The cover part 16 of the outer packaging 10 is joined in one piece to the base part 14 and forms with that a loop such that the cover part 16 and the base part 14 run approximately parallel to each other forming a space 30. The cover part 16 exhibits an opening 32--for removing the medicament--situated over the opening in the base and cup 24. This opening 32 is closed off by a cover strip 34 which projects into the space 30 from the opening side of the loop formed by the base part 14 and cover part 16. As explained below with the aid of FIG. 3 the cover strip 34 is likewise joined in one piece to the cover part 16 and can be released from the cover part 16 via a line of weakness or line of perforations 44, in which process a pulling flap 40 is formed.
The closure part 18 is likewise joined in one piece to the base part 14 forming a loop, whereby the closure part 18 with the integral pulling flap 40 of the cover strip 34 extends over the free end of the cover part 16. In the region of its free end the closure part 18 is attached to the underlying cover part 16 via an adhesive zone 36.
To remove the tablet 20, first the closure part 18 is gripped at its free end acting as a pulling flap 38 and the closure part 18 separated at the adhesive zone from the underlying cover part 16. An opening movement indicated by the arrow A provides access to the pulling flap 40. After opening the closure part 18 in the direction A, the cover strip 34--after removing the flap 40 on it--is pulled in direction B from the space 30. In that process the opening 32 is exposed to the space 30 and lies free--separated only by the foil lid 26--opposite the tablet in the cup 24. In this position, by applying pressure with a finger to the cup 24 in the direction C, the tablet 20 can be pushed out through the foil lid 26 and through the opening 32. The opening 32 can, additionally, be covered over by a push-through closure. This additional closure is delimited by a line of weakness e.g. a line of perforations and is separated simultaneously on pushing the tablet through the lid foil 26. The additional closure serves as a means of camouflage for the opening mechanism and protects the foil lid 26 from premature rupture e.g. by a child's finger-nail or teeth.
The essentially strip shaped preform for the outer packaging 10 in FIG. 3 shows the weakened and therefore easily separable connection between the flap 40 of the pulling tab 34 and the cover part 16 as perforation lines 44. The blister pack 12 is already lying on the base part 14 i.e. the cup 24 penetrates the base opening 28. The closing of the of the outer packaging 10 takes place in a first step by folding the cover strip 34 over in the direction D about a folding line d until the cover strip 34 lies on the cover part 16. Following that, the cover part 16 with the cover strip 34 on it is bent over in the direction B about a folding line e until it rests on the base part 14 or blister pack 12. This step is accompanied by at least partial adhesion of edge regions 46 of cover part 16 to edge regions 48 on the base part 14 to form a space 30 providing alignment for the cover strip 34. In the final step the closure part 18 is folded in direction F about a folding line f until it makes contact with the cover part 16 and is fixed in place by the adhesive in region 36.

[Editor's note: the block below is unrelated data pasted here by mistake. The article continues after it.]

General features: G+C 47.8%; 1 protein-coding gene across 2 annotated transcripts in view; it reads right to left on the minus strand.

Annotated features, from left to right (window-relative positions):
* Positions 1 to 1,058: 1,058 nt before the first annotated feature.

FIG. 4 shows an outer packaging 50 for a blister pack 52--in the example shown a two portion pack 50--comprised essentially of the form of outer packaging 10 in FIG. 1 in mirror image. The same parts are therefore also indicated by the same reference numbers, the double nature of the item being expressed by way of the letters a and b. Instead of a closure part 18 the base parts 14a, b are joined together in one piece and in the closed pack run approximately parallel to each other. At the same time both cover parts 16a, b lie against each other and are stuck together in that position by adhesive at location 54. In this closed position the two parts 10a and 10b of the outer packaging 50 lie on either side of a mirror image plane S. To open the outer packaging 50, part 10a is separated from part 10b at the point of joining 54, opened out in the direction of the arrow G and laid in the open position shown in FIG. 5. In this position both partially opened parts 10a, b can be opened in the same manner and the tablets 20a, b removed in the same manner as shown in FIGS. 1 to 3 for outer packaging 10. The length of preform of an outer packaging 50 for a two portion pack is closed in a manner analogous to the single portion pack shown in FIG. 3. In this case first both cover strips 34a, b are folded inwards in the direction H and I about the respective folding line h and i. Following that, the cover parts 16a, b along with the cover strips 34a, 34b are folded inwards in the directions K and L about the respective folding lines k and l until they come to rest on the base parts 14a, b, each on one half of the blister pack 52. Finally the base part 14a is folded in the direction M about folding line m, which corresponds with the axis of symmetry of the preform, until both parts 10a,b of the outer packaging make contact whereupon theses two halves are joined together at the point of adhesion 54. As with the outer packaging in FIG. 3 the edge regions 46a, b of the cover part 16a, b are adhesively joined at least in part to the edge regions 48a, b of the base part 14a, b to form both spaces 30a, b for the cover strips 34a, b respectively.